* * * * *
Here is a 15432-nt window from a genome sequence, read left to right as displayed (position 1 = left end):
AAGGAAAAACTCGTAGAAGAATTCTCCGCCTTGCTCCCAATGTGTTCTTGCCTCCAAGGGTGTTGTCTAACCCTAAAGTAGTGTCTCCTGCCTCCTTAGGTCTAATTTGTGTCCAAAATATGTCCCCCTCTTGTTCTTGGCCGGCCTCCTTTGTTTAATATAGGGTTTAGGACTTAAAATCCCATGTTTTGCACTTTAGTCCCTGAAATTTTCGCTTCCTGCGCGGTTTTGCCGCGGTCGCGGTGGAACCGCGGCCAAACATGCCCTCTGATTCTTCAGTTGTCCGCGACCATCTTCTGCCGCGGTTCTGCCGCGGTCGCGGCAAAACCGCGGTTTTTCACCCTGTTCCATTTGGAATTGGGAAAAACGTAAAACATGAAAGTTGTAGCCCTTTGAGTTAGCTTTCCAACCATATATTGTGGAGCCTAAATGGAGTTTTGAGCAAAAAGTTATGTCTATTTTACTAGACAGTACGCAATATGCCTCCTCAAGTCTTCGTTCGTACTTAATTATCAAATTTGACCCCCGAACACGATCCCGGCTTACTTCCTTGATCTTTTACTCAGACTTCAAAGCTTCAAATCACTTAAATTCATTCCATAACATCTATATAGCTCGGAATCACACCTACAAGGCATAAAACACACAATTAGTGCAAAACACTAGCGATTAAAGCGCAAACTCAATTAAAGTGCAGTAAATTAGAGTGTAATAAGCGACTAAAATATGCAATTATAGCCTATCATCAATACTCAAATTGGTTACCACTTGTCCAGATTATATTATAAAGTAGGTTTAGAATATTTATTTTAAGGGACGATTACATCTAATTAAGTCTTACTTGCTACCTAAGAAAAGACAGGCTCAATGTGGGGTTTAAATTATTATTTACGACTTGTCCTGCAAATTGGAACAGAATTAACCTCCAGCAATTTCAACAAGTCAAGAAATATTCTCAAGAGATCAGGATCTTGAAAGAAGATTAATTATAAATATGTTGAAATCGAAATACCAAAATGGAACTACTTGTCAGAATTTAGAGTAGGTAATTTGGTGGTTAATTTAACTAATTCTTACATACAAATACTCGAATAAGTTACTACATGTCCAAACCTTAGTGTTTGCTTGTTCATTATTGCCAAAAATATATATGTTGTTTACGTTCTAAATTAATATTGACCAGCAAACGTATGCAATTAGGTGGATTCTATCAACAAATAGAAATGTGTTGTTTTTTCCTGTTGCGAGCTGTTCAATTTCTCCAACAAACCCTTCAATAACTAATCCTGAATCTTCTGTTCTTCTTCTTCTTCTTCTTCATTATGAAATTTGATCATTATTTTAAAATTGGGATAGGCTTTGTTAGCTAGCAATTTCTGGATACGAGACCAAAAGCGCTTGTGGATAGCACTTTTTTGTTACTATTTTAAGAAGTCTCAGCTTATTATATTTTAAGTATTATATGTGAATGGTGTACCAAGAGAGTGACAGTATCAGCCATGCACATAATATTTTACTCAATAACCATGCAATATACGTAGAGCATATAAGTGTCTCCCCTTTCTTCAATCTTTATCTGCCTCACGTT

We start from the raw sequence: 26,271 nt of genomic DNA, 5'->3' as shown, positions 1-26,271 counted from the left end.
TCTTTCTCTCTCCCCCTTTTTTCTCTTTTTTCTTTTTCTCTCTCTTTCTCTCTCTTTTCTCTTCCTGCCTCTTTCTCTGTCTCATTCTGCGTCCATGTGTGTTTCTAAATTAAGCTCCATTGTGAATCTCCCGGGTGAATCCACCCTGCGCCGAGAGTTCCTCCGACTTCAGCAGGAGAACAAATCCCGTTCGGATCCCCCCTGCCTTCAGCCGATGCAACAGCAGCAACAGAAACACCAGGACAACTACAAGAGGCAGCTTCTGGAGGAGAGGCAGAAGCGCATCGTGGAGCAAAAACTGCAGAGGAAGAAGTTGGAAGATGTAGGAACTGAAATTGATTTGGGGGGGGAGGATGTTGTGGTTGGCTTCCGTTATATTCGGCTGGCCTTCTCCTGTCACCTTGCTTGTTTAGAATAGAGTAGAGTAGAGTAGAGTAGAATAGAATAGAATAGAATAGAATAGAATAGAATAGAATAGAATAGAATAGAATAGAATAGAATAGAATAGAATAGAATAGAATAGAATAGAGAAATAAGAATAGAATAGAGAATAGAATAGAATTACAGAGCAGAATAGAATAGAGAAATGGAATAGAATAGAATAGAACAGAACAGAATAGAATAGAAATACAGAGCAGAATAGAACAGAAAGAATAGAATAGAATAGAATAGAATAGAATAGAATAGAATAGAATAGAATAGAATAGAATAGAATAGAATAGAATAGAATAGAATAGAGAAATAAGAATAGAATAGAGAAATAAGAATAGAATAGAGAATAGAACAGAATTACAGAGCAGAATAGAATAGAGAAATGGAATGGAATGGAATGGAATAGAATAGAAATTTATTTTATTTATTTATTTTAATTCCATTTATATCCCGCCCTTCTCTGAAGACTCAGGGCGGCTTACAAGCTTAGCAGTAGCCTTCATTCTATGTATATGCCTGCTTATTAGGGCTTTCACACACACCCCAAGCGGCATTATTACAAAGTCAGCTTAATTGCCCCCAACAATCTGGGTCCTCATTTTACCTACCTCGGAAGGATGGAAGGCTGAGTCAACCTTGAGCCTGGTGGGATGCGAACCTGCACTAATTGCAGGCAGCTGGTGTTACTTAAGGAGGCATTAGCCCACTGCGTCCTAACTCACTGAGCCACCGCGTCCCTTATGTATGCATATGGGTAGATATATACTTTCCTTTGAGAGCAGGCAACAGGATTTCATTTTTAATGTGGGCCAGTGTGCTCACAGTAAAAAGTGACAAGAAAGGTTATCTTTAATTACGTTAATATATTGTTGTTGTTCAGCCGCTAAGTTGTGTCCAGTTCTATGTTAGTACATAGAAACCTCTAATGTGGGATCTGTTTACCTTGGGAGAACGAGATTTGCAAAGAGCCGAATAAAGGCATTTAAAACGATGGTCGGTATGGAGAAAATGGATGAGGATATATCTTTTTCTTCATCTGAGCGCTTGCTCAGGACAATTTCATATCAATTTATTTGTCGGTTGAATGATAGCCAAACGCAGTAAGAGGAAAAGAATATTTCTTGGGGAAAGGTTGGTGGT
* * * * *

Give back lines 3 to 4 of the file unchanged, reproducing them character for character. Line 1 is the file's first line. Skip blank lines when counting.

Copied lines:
We start from the raw sequence: 26,271 nt of genomic DNA, 5'->3' as shown, positions 1-26,271 counted from the left end.
TCTTTCTCTCTCCCCCTTTTTTCTCTTTTTTCTTTTTCTCTCTCTTTCTCTCTCTTTTCTCTTCCTGCCTCTTTCTCTGTCTCATTCTGCGTCCATGTGTGTTTCTAAATTAAGCTCCATTGTGAATCTCCCGGGTGAATCCACCCTGCGCCGAGAGTTCCTCCGACTTCAGCAGGAGAACAAATCCCGTTCGGATCCCCCCTGCCTTCAGCCGATGCAACAGCAGCAACAGAAACACCAGGACAACTACAAGAGGCAGCTTCTGGAGGAGAGGCAGAAGCGCATCGTGGAGCAAAAACTGCAGAGGAAGAAGTTGGAAGATGTAGGAACTGAAATTGATTTGGGGGGGGAGGATGTTGTGGTTGGCTTCCGTTATATTCGGCTGGCCTTCTCCTGTCACCTTGCTTGTTTAGAATAGAGTAGAGTAGAGTAGAGTAGAATAGAATAGAATAGAATAGAATAGAATAGAATAGAATAGAATAGAATAGAATAGAATAGAATAGAATAGAATAGAATAGAATAGAATAGAGAAATAAGAATAGAATAGAGAATAGAATAGAATTACAGAGCAGAATAGAATAGAGAAATGGAATAGAATAGAATAGAACAGAACAGAATAGAATAGAAATACAGAGCAGAATAGAACAGAAAGAATAGAATAGAATAGAATAGAATAGAATAGAATAGAATAGAATAGAATAGAATAGAATAGAATAGAATAGAATAGAATAGAATAGAGAAATAAGAATAGAATAGAGAAATAAGAATAGAATAGAGAATAGAACAGAATTACAGAGCAGAATAGAATAGAGAAATGGAATGGAATGGAATGGAATAGAATAGAAATTTATTTTATTTATTTATTTTAATTCCATTTATATCCCGCCCTTCTCTGAAGACTCAGGGCGGCTTACAAGCTTAGCAGTAGCCTTCATTCTATGTATATGCCTGCTTATTAGGGCTTTCACACACACCCCAAGCGGCATTATTACAAAGTCAGCTTAATTGCCCCCAACAATCTGGGTCCTCATTTTACCTACCTCGGAAGGATGGAAGGCTGAGTCAACCTTGAGCCTGGTGGGATGCGAACCTGCACTAATTGCAGGCAGCTGGTGTTACTTAAGGAGGCATTAGCCCACTGCGTCCTAACTCACTGAGCCACCGCGTCCCTTATGTATGCATATGGGTAGATATATACTTTCCTTTGAGAGCAGGCAACAGGATTTCATTTTTAATGTGGGCCAGTGTGCTCACAGTAAAAAGTGACAAGAAAGGTTATCTTTAATTACGTTAATATATTGTTGTTGTTCAGCCGCTAAGTTGTGTCCAGTTCTATGTTAGTACATAGAAACCTCTAATGTGGGATCTGTTTACCTTGGGAGAACGAGATTTGCAAAGAGCCGAATAAAGGCATTTAAAACGATGGTCGGTATGGAGAAAATGGATGAGGATATATCTTTTTCTTCATCTGAGCGCTTGCTCAGGACAATTTCATATCAATTTATTTGTCGGTTGAATGATAGCCAAACGCAGTAAGAGGAAAAGAATATTTCTTGGGGAAAGGTTGGTGGT